Democrat Party plan to transform Hat Yai into major economic hub

Suchatvee Suwansawat and Watanya Bunnag, members of the Democrat Party, in Hat Yai, Songkhla. Picture courtesy of Assawin Pakkawan.

The Democrat Party in Thailand recently revealed its intentions to rejuvenate its previous plan to turn the commercial district of Hat Yai, located in Songkhla province, into a significant economic centre. This attempt aims to attract more investors to the area.

Democrat Party officials mentioned that they are considering the enactment of a special law that would promote the growth of Hat Yai, potentially transforming it into an economic powerhouse comparable to Singapore and Hong Kong. Nipon Boonyamanee, the deputy leader and election director of the Democrat Party, assured that the party would see through the implementation of this plan upon returning to the government.

One of the main concerns that the party is focusing on is the generation of revenue. The party, which currently oversees the Commerce Ministry, is set on negotiating deals through economic cooperation by linking up with major free trade areas (FTAs). As part of their goals, they plan to engage with 27 to 30 countries via FTAs to hasten exports and create new sources of income for Thailand, reported Bangkok Post.

Boonyamanee further explained that an increase in exports would lead to a higher tax collection from exporters. This would, in turn, result in additional revenue that could be reinvested back into the Thai economic system.

Additionally, the Democrat Party has reminded the public of its previous campaign pledges. These include a proposal to allocate a 2 million baht cash injection for every village and community throughout the nation.

However, Chaiwut Thanakamanusorn, the deputy leader of the Palang Pracharath Party (PPRP), has criticised the “orange” political movement. In what appears to be an indirect attack on the Move Forward Party (MFP); he highlights how political disagreements have become increasingly evident, particularly as the May 14 election approaches.

Referring to the colour-coded conflict between supporters of different political parties, he said…

“The newcomer orange shirts are even worse than the red and yellow shirts.”

The “orange shirts” are focused on making major changes to the root causes of the nation’s issues. However, Thanakamanusorn believes that they misunderstand the real sources of the nation’s problems.

He added…

“In my view, the sources of problems are corrupt politicians who fight for vested interests. The problems have nothing to do with the nation, religions, or the monarchy [the pillar institutions].”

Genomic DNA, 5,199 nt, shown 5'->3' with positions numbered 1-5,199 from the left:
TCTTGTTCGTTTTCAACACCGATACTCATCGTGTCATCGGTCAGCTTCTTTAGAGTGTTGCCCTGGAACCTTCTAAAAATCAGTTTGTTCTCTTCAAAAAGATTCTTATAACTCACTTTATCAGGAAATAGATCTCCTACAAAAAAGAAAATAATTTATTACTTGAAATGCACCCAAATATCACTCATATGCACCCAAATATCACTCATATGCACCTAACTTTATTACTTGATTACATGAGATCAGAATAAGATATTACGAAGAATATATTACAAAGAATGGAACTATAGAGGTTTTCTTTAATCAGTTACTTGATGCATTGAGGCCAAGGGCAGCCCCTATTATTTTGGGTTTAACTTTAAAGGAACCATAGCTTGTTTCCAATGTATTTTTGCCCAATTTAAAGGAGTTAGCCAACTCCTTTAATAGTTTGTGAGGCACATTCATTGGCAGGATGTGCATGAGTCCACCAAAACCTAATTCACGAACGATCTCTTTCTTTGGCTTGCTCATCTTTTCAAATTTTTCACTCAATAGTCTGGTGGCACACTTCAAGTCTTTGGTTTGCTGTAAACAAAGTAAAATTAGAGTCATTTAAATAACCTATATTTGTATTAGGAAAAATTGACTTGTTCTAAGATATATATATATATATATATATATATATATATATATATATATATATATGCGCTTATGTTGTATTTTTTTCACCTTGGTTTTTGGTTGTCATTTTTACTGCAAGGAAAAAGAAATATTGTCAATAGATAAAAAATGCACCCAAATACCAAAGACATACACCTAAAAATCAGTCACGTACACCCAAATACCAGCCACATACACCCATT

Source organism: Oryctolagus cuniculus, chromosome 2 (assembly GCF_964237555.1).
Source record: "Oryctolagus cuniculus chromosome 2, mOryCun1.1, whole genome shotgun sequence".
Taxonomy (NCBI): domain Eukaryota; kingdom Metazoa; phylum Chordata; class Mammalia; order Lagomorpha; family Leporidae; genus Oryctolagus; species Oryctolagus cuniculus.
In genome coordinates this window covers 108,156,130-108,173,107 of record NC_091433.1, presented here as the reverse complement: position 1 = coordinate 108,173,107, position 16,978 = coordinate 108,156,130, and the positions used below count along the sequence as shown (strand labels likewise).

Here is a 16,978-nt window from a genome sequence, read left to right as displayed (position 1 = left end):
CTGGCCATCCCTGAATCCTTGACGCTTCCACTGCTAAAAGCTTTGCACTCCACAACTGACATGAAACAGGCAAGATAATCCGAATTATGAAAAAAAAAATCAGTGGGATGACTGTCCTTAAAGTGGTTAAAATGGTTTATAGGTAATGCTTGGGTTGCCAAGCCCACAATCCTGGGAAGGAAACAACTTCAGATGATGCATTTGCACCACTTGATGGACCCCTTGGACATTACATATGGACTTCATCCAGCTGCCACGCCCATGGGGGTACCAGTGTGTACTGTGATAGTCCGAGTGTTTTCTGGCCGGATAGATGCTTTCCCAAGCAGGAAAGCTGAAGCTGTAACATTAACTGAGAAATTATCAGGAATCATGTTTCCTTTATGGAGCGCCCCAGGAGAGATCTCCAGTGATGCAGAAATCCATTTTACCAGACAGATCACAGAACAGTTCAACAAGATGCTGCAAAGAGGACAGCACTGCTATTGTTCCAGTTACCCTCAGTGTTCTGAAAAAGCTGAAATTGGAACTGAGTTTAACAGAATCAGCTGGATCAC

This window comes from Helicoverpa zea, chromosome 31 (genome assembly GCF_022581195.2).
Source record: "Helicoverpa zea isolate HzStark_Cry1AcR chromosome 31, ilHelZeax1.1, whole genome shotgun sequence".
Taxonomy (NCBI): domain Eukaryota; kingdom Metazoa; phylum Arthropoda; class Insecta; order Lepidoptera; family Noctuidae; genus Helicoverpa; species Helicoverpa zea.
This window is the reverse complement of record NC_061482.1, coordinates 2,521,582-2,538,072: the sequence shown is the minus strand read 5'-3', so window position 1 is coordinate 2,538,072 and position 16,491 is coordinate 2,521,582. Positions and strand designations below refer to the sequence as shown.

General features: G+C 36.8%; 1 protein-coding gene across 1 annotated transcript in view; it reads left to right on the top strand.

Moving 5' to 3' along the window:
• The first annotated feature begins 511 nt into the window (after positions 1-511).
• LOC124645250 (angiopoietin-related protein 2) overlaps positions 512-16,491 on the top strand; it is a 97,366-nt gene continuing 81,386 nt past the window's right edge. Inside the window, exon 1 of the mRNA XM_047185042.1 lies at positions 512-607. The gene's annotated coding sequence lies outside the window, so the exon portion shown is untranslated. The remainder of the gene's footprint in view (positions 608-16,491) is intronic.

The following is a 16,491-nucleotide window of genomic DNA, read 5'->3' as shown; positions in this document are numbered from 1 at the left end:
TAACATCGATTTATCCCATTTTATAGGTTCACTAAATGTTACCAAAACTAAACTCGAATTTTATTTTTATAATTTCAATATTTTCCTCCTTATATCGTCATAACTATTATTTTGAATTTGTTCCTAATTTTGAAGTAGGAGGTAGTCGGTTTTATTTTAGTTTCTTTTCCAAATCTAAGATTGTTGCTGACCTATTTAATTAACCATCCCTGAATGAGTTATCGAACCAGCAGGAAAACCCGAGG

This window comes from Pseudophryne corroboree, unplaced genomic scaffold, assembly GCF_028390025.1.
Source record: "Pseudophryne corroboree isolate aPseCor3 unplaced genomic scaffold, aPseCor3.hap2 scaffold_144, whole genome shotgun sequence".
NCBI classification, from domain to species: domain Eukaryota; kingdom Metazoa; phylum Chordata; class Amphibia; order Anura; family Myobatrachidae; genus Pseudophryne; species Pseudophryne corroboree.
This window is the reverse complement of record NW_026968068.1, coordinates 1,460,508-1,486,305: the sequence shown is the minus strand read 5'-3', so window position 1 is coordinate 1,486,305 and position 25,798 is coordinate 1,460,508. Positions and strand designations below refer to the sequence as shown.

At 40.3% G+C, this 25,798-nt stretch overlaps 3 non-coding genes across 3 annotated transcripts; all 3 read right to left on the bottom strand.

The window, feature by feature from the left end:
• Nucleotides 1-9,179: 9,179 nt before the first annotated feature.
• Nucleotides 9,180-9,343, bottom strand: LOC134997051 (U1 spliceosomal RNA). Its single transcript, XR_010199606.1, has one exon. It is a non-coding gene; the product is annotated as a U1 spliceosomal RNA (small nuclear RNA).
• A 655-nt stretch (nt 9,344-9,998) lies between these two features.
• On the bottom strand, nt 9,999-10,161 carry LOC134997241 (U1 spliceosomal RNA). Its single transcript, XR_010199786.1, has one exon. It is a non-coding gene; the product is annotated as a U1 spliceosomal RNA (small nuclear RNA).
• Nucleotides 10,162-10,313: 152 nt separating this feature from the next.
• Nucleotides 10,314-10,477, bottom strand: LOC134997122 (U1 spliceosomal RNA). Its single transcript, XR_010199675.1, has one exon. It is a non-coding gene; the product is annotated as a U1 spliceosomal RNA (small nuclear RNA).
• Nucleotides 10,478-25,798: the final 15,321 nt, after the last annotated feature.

Anutin Charnvirakul, leader of the Bhumjajthai Party, also shared his opinion on the matter, arguing that dissolving a political party over election-related activities benefits no one. Anutin said…

“Our party doesn’t support a dissolution of any party.”

He believes that violations of electoral law are typically committed by individual members of a political party, not the entire party, and that punishing a whole party for the actions of specific members seems an unfair approach.

Responding to recent claims that at least four major parties may face the likelihood of dissolution, Charnvirakul stated that this is merely one perspective. Chumsai Sriyapai, deputy secretary-general of the Pheu Thai Party, similarly criticised activist Srisuwan Janya for petitioning the Election Commission (EC) to probe the party regarding a 10,000-baht digital wallet handout scheme. He seemed concerned about an EC ruling that could potentially lead to the dissolution of some parties.

Lastly, the EC issued a timely reminder to employers, stating that they could face a jail term if they obstruct or refuse to allow their employees to vote during the advanced voting day or Election Day. Employers who are found guilty of such infringement may face up to two years in prison, a maximum penalty of 40,000 baht, or both. This legal condition is applicable for advance voting on May 7 and Election Day on May 14.

In other news, EC chairman Ittiporn Boonpracong announced that the mix-up in campaign numbers for Pheu Thai Party and Thailand’s Future Party candidates on documents distributed to Thai voters in the UK had been rectified. The error was believed to have occurred during document preparation by the EC’s Bangkok office before being sent out to the Thai embassy in the UK for distribution.

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Mitch Connor

Mitch is a Bangkok resident, having relocated from Southern California, via Florida in 2022. He studied journalism before dropping out of college to teach English in South America. After returning to the US, he spent 4 years working for various online publishers before moving to Thailand.

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